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What You Need To Know About The Space Law Congress Is Considering


Want to make money in space? It appears that Congress wants to help. It also appears from what Congress has so far proposed that their help will have only a limited value.

The heart of the problem is twofold. First, the regulatory framework that American companies must navigate to get projects off the ground is difficult and complex. They must deal with multiple government agencies whose conflicting needs cause delays and increased costs. Sometimes this bureaucracy kills projects entirely.

Second, there is significant worry in the investment community about the uncertainty of property rights in space. Article II of the Outer Space Treaty forbids countries from claiming territory in space, which means it is difficult for capitalist countries like the United States to establish secure property rights for its citizens on any territory in space.

Furthermore, Article VI of the treaty requires signatory nations to regulate the efforts of their citizens beyond Earth orbit and on other planets, something U.S. law so far neglects to do. The complex regulations that do exist apply only to launch operations and activities in orbit.

In the Senate, the third in a series of hearings organized by Sen. Ted Cruz (R-Texas) on the legal problems private companies face is scheduled for July 13. What will come from these hearings remains unknown, though it appears Cruz has had two goals. First, he has been giving industry and legal experts a chance to air their thoughts on existing regulations to help guide the Senate in any law it should write. Second, it appears he has been using this testimony to convince the Democratic Party committee members to sign on to regulatory reform.

What the House Space Bill Would Do

In the House we already have at least one proposed law. On June 8, the House Science Committee approved a new space law entitled the American Space Commerce Free Enterprise Act. No further action on it has taken place. Still, the bill deserves a close look, as it appears to make a serious effort to streamline the permitting process, while creating a certification system for private missions in space or to other asteroids, moons, or planets, as required by the Outer Space Treaty.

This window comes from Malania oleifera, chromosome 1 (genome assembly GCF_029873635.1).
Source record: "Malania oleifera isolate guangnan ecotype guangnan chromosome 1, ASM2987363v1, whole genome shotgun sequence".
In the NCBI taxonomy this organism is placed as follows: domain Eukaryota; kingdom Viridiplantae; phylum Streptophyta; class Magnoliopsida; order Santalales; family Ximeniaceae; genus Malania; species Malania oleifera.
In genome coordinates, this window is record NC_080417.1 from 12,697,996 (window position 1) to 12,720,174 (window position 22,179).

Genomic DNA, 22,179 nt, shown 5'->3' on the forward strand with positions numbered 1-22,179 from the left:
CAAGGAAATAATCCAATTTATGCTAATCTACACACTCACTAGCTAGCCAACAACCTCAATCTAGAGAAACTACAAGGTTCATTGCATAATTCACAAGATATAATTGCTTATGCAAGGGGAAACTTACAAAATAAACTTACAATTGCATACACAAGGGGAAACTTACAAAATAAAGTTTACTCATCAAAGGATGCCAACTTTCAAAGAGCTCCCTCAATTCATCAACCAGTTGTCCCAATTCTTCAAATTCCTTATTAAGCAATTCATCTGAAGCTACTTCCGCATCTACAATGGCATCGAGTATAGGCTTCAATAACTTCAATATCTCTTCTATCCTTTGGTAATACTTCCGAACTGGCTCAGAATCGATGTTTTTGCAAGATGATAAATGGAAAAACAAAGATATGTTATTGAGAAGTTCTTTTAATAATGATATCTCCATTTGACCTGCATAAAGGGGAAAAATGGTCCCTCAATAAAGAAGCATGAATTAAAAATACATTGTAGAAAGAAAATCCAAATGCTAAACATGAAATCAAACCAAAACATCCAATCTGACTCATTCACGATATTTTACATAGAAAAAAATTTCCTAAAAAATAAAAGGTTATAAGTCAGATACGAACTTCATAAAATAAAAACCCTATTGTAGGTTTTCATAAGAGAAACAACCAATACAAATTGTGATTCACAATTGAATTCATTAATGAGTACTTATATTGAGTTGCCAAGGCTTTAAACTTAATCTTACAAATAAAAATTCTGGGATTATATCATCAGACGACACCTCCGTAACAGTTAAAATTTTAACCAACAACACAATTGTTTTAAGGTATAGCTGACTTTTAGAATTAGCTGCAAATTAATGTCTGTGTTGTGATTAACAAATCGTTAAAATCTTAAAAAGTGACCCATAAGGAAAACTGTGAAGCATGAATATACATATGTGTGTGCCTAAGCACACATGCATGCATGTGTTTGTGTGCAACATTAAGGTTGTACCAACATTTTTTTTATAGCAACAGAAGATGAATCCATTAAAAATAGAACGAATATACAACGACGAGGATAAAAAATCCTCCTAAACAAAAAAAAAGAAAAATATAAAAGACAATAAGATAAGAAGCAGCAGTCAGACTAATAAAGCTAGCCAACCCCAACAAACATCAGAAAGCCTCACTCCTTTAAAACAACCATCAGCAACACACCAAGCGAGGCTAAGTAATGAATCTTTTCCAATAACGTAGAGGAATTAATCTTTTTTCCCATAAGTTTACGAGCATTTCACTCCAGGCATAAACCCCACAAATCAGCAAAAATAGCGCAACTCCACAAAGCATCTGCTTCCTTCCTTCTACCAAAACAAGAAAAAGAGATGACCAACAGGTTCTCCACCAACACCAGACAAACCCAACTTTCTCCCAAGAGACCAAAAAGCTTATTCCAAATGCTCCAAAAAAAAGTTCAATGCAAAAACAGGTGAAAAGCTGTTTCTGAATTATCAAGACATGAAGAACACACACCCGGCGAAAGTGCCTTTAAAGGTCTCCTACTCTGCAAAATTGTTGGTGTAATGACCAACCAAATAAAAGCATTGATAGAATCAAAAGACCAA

The question is whether the law succeeds entirely in these goals. First, the good news. The main objective of the bill, to simplify the overall regulatory process, appears to move things in the right direction. You could call this bill a “shall issue” law. It takes the position that the federal government shall be required to issue a permit or certification for any private space project, unless it can show very good cause otherwise.

Even here the bill provides private companies clear and straightforward methods for challenging any rejection of their applications. Second, the bill addresses the gap in U.S. law concerning private missions beyond Earth orbit, creating a simple certification process for such missions, administered by the Office of Space Commerce in the Commerce Department.

Third, the proposed law significantly reduces the bureaucratic maze that commercial companies have to travel to obtain permits for payloads doing remote sensing of the Earth. Under present law, such payloads have national security concerns and are handled by the State Department, which must approve any launch beforehand.

Moreover, approvals must also be run past the Defense Department, as well as “other Federal agencies,” depending on circumstances. Unfortunately, the industry has found this arrangement to be a serious hindrance, as it often requires approvals from multiple agencies that have conflicting concerns and often find it easier to simply say no rather than face a problem they cannot control. The proposed House bill places this entire permitting authority in the hands of Commerce.

Moreover, Commerce must issue the permit, unless it can identify some specific problem with the proposal that might threaten national security. The law is also explicit in stating that any denial must be made because there is “clear and convincing evidence” of a “significant threat to the national security.” Moreover, if Commerce denies a permit, the private entity will still have recourse to appeal.